Ultimate Fighting Championship (UFC) Lightweight Claudio Puelles is representing Peru on the world stage, but he is also feeling the love from the entire Latin American community.
Puelles (10-2) scored his third consecutive UFC win with a unanimous decision over Jordan Leavitt at UFC Vegas 28 this past weekend (June 5, 2021). “El Nino” touched on what it meant to represent Peru and how Latin American fighters ride for each other.
“Coming from a small country, we’re not very famous for excelling in sports. We have some great athletes, I’m not saying we don’t, but it’s not like the United States or Russia,” he told MMAmania.com. “Being right now that Peruvian fighter — because I’m the only one right now — it feels really good. I have a lot of support from the people in Peru and all of Latin America. All Latin Americans are giving me support. I get hundreds of messages from Argentina, from Mexico, from Chile. Different countries supporting me. I have a lot of friends that fight in the UFC from Latin America and I support them as well. We support each other. It’s pretty cool to have us fighting against people from everywhere in the world.”
Puelles was coming off a nearly two-year lay-off. And despite not paying much mind to it, he admitted that constant questions about it during fight week had him second-guessing.
“To be honest, there were nerves but not about the two-year layoff. Actually, I didn’t even think about it that much until fight week when I started doing interviews and everyone started mentioning that,” he said. “Everyone started bringing it up.”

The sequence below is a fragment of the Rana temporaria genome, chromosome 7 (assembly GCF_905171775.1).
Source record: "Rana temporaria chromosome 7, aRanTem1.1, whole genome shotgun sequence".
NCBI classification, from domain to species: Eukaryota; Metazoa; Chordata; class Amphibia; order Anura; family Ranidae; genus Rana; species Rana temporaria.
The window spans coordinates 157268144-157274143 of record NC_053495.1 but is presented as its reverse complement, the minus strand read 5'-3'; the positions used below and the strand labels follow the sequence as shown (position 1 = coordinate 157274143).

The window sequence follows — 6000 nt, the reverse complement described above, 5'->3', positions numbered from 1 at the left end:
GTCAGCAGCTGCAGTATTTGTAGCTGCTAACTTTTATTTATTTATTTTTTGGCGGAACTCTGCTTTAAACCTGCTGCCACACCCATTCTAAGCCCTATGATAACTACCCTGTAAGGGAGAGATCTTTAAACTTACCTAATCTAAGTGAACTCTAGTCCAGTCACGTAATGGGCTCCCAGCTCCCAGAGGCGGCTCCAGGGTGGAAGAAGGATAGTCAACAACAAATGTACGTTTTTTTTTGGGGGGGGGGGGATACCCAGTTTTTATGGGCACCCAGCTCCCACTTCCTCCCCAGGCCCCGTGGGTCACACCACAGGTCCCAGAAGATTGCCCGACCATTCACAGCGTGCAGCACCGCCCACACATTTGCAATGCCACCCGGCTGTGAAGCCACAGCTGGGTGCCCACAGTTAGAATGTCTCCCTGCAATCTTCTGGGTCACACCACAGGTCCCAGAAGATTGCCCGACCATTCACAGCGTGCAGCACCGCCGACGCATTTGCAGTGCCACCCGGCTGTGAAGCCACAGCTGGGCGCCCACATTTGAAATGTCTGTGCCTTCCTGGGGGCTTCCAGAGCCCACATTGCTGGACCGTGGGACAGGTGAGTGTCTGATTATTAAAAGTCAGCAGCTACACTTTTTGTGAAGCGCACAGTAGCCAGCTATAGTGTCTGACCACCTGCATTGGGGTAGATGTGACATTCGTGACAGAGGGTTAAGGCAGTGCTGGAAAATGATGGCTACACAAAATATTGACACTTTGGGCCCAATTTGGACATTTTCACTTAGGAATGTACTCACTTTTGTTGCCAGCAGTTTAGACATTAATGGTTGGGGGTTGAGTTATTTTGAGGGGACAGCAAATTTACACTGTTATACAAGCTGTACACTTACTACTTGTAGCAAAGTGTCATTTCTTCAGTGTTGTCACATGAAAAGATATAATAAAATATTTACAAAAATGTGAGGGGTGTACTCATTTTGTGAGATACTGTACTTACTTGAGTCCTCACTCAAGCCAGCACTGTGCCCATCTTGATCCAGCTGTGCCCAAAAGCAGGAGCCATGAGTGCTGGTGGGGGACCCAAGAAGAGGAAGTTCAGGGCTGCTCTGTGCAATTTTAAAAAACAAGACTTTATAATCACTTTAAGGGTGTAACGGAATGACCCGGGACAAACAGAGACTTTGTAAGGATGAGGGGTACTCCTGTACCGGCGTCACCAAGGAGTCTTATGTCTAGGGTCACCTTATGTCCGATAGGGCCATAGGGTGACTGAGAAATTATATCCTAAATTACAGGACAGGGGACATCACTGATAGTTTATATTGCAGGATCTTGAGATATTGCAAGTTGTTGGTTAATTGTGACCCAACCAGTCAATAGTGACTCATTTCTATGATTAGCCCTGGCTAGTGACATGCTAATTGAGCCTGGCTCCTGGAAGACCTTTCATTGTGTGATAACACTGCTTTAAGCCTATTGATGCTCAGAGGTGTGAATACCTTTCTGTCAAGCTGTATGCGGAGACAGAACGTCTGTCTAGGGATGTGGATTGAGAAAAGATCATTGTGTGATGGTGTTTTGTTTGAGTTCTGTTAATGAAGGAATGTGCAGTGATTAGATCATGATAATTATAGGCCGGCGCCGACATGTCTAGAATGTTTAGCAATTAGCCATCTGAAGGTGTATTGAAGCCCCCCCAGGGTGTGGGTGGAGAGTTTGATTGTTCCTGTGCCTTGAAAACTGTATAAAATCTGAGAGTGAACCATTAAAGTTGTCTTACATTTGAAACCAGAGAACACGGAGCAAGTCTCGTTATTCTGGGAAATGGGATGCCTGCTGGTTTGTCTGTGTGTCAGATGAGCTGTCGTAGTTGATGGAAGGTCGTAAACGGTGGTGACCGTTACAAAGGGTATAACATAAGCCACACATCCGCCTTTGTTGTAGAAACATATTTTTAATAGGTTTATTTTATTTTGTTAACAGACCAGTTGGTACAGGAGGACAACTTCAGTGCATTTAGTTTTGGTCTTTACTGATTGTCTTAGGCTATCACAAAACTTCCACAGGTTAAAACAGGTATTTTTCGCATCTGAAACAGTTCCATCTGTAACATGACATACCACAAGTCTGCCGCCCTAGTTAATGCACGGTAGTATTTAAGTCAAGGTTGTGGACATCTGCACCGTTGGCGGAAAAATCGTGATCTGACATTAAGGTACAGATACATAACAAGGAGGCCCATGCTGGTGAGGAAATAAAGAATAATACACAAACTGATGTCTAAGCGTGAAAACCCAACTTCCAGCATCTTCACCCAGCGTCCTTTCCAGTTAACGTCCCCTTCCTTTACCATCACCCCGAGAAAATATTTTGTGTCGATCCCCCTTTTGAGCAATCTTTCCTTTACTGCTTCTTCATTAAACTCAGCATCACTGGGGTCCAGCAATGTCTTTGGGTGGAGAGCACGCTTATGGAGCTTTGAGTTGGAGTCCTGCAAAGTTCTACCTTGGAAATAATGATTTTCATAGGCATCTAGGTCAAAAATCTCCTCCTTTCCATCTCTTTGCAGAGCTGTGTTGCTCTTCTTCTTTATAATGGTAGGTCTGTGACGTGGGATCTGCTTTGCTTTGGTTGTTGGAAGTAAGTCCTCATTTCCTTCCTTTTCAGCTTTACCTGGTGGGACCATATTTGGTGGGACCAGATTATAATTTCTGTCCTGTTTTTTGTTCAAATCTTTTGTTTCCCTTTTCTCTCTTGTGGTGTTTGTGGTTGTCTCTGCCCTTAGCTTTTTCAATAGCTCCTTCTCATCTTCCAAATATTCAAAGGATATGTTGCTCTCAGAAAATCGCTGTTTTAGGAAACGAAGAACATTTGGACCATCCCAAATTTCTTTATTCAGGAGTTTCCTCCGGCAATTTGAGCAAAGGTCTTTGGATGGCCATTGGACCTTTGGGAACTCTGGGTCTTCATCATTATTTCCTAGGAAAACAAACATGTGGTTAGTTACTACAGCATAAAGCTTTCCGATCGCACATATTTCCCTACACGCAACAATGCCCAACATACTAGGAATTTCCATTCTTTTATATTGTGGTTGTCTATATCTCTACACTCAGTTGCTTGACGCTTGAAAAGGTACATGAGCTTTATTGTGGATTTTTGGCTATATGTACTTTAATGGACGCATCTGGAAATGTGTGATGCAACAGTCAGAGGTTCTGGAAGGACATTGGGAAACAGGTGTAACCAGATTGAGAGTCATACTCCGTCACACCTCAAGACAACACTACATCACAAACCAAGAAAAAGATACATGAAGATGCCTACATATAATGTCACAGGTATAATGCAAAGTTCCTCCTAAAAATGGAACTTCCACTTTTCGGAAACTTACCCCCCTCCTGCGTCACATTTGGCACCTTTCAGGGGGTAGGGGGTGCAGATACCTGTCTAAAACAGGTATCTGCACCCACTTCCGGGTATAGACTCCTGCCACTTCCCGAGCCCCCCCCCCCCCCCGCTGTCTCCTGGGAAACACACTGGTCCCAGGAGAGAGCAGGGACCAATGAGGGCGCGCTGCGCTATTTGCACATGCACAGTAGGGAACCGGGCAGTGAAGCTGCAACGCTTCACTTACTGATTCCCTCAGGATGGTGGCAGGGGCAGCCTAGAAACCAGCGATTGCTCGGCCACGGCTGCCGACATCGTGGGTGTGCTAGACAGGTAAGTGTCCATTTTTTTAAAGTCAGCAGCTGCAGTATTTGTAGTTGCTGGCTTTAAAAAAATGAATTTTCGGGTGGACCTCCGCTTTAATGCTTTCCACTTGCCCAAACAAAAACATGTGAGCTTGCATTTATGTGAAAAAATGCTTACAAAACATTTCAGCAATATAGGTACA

After all, how could he be nervous after putting in work at the renowned Sandford MMA facility?
“I still can’t believe how beautiful of a camp it is. Just the facility itself is so beautiful. Me, 10-years-ago, would have killed to be in that gym training,” he gushed. “Being a UFC fighter 10-years-later and training alongside these champs and getting this kind of coaching, I’m really glad and I enjoyed it a lot.”
Puelles also touched on one of his favorite pastimes: skateboarding.
“I’m actually very big on skateboarding. I love skateboarding. When I first got to Florida, I skated a lot. I went to five different skate parks. It’s something I’ve been doing since I was a little kid. I stopped for a long time because it was giving me a lot of injuries. I also stopped two and a half months before my fight. I didn’t want to risk any ankle injuries.”
So what separates a real skateboarder from the posers? A love for the actual activity is the only prerequisite for Puelles.
“I feel there are a lot of people who only do it because everybody does it. I see people hanging in there and they drink all day. They bring booze in their backpacks and gather around with their skateboards and drink,” he said. “For me, that’s not a real skateboarder. Sometimes I go there by myself and skate for an hour, an hour-and-a-half. I do all my tricks and I go over all my basics. I like repetition, I’m very methodical like in fighting. I’ll do five kickflips, five hardflips and so on. If I finish all of those, I’ll try and get one new trick.”
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